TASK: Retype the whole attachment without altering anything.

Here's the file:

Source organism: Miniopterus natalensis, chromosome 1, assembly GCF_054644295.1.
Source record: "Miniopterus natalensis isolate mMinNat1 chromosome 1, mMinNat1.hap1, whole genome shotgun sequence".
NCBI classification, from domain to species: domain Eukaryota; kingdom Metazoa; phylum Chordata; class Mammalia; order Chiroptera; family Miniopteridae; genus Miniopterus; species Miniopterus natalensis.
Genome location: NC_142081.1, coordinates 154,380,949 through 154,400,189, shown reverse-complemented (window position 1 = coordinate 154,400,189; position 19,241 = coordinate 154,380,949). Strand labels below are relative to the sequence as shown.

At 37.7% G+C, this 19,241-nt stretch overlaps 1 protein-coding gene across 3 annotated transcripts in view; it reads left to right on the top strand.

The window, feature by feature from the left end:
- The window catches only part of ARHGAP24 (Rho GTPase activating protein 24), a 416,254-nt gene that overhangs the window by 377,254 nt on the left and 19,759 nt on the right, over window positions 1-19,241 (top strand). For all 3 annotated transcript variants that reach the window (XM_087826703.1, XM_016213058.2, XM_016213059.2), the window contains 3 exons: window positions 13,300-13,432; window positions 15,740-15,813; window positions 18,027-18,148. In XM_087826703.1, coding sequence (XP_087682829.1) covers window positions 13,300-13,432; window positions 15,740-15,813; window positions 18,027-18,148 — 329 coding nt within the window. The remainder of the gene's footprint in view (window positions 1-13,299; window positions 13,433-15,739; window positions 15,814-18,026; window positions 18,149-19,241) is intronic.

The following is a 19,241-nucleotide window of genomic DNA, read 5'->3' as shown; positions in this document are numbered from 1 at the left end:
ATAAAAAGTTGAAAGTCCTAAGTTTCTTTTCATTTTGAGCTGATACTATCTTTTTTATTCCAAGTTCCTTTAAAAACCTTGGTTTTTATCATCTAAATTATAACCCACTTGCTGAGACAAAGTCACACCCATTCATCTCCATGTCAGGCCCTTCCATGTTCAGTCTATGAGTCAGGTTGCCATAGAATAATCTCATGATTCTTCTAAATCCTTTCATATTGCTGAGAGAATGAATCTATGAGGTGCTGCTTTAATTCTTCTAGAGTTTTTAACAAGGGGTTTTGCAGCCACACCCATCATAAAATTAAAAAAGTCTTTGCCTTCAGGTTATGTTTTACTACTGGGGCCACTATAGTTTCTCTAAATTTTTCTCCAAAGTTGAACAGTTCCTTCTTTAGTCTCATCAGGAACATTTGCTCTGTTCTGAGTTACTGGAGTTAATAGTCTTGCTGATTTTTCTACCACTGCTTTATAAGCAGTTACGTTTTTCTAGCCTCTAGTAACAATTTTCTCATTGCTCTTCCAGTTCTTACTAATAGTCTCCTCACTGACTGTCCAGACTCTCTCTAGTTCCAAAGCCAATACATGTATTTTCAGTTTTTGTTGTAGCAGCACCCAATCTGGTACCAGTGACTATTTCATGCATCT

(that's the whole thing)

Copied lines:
Source organism: Miniopterus natalensis, chromosome 1, assembly GCF_054644295.1.
Source record: "Miniopterus natalensis isolate mMinNat1 chromosome 1, mMinNat1.hap1, whole genome shotgun sequence".
NCBI classification, from domain to species: domain Eukaryota; kingdom Metazoa; phylum Chordata; class Mammalia; order Chiroptera; family Miniopteridae; genus Miniopterus; species Miniopterus natalensis.
Genome location: NC_142081.1, coordinates 154,380,949 through 154,400,189, shown reverse-complemented (window position 1 = coordinate 154,400,189; position 19,241 = coordinate 154,380,949). Strand labels below are relative to the sequence as shown.

At 37.7% G+C, this 19,241-nt stretch overlaps 1 protein-coding gene across 3 annotated transcripts in view; it reads left to right on the top strand.

The window, feature by feature from the left end:
- The window catches only part of ARHGAP24 (Rho GTPase activating protein 24), a 416,254-nt gene that overhangs the window by 377,254 nt on the left and 19,759 nt on the right, over window positions 1-19,241 (top strand). For all 3 annotated transcript variants that reach the window (XM_087826703.1, XM_016213058.2, XM_016213059.2), the window contains 3 exons: window positions 13,300-13,432; window positions 15,740-15,813; window positions 18,027-18,148. In XM_087826703.1, coding sequence (XP_087682829.1) covers window positions 13,300-13,432; window positions 15,740-15,813; window positions 18,027-18,148 — 329 coding nt within the window. The remainder of the gene's footprint in view (window positions 1-13,299; window positions 13,433-15,739; window positions 15,814-18,026; window positions 18,149-19,241) is intronic.

The following is a 19,241-nucleotide window of genomic DNA, read 5'->3' as shown; positions in this document are numbered from 1 at the left end:
ATAAAAAGTTGAAAGTCCTAAGTTTCTTTTCATTTTGAGCTGATACTATCTTTTTTATTCCAAGTTCCTTTAAAAACCTTGGTTTTTATCATCTAAATTATAACCCACTTGCTGAGACAAAGTCACACCCATTCATCTCCATGTCAGGCCCTTCCATGTTCAGTCTATGAGTCAGGTTGCCATAGAATAATCTCATGATTCTTCTAAATCCTTTCATATTGCTGAGAGAATGAATCTATGAGGTGCTGCTTTAATTCTTCTAGAGTTTTTAACAAGGGGTTTTGCAGCCACACCCATCATAAAATTAAAAAAGTCTTTGCCTTCAGGTTATGTTTTACTACTGGGGCCACTATAGTTTCTCTAAATTTTTCTCCAAAGTTGAACAGTTCCTTCTTTAGTCTCATCAGGAACATTTGCTCTGTTCTGAGTTACTGGAGTTAATAGTCTTGCTGATTTTTCTACCACTGCTTTATAAGCAGTTACGTTTTTCTAGCCTCTAGTAACAATTTTCTCATTGCTCTTCCAGTTCTTACTAATAGTCTCCTCACTGACTGTCCAGACTCTCTCTAGTTCCAAAGCCAATACATGTATTTTCAGTTTTTGTTGTAGCAGCACCCAATCTGGTACCAGTGACTATTTCATGCATCT